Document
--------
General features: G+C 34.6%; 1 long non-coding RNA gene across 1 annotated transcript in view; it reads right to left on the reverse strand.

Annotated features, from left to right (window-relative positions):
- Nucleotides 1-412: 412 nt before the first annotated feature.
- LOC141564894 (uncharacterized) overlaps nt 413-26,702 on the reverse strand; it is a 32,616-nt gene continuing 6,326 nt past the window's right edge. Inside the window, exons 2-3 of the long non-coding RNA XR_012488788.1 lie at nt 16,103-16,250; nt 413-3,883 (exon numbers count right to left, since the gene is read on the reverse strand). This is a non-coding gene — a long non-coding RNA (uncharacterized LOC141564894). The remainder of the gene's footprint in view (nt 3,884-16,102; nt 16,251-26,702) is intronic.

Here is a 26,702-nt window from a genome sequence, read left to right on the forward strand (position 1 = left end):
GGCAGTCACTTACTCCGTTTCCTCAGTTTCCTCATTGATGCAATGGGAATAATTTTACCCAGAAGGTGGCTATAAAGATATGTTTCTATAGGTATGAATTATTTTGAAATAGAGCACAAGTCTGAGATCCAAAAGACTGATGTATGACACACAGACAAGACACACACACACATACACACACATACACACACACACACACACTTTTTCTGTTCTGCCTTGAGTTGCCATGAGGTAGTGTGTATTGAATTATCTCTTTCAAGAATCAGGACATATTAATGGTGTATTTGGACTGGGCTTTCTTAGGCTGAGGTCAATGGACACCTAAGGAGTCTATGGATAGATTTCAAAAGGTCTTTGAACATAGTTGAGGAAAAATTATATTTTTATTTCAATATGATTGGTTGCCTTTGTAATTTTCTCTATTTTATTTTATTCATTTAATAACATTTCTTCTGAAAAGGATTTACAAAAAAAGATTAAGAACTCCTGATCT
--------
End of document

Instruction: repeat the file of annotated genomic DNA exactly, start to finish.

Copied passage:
General features: G+C 34.6%; 1 long non-coding RNA gene across 1 annotated transcript in view; it reads right to left on the reverse strand.

Annotated features, from left to right (window-relative positions):
- Nucleotides 1-412: 412 nt before the first annotated feature.
- LOC141564894 (uncharacterized) overlaps nt 413-26,702 on the reverse strand; it is a 32,616-nt gene continuing 6,326 nt past the window's right edge. Inside the window, exons 2-3 of the long non-coding RNA XR_012488788.1 lie at nt 16,103-16,250; nt 413-3,883 (exon numbers count right to left, since the gene is read on the reverse strand). This is a non-coding gene — a long non-coding RNA (uncharacterized LOC141564894). The remainder of the gene's footprint in view (nt 3,884-16,102; nt 16,251-26,702) is intronic.

Here is a 26,702-nt window from a genome sequence, read left to right on the forward strand (position 1 = left end):
GGCAGTCACTTACTCCGTTTCCTCAGTTTCCTCATTGATGCAATGGGAATAATTTTACCCAGAAGGTGGCTATAAAGATATGTTTCTATAGGTATGAATTATTTTGAAATAGAGCACAAGTCTGAGATCCAAAAGACTGATGTATGACACACAGACAAGACACACACACACATACACACACATACACACACACACACACACTTTTTCTGTTCTGCCTTGAGTTGCCATGAGGTAGTGTGTATTGAATTATCTCTTTCAAGAATCAGGACATATTAATGGTGTATTTGGACTGGGCTTTCTTAGGCTGAGGTCAATGGACACCTAAGGAGTCTATGGATAGATTTCAAAAGGTCTTTGAACATAGTTGAGGAAAAATTATATTTTTATTTCAATATGATTGGTTGCCTTTGTAATTTTCTCTATTTTATTTTATTCATTTAATAACATTTCTTCTGAAAAGGATTTACAAAAAAAGATTAAGAACTCCTGATCT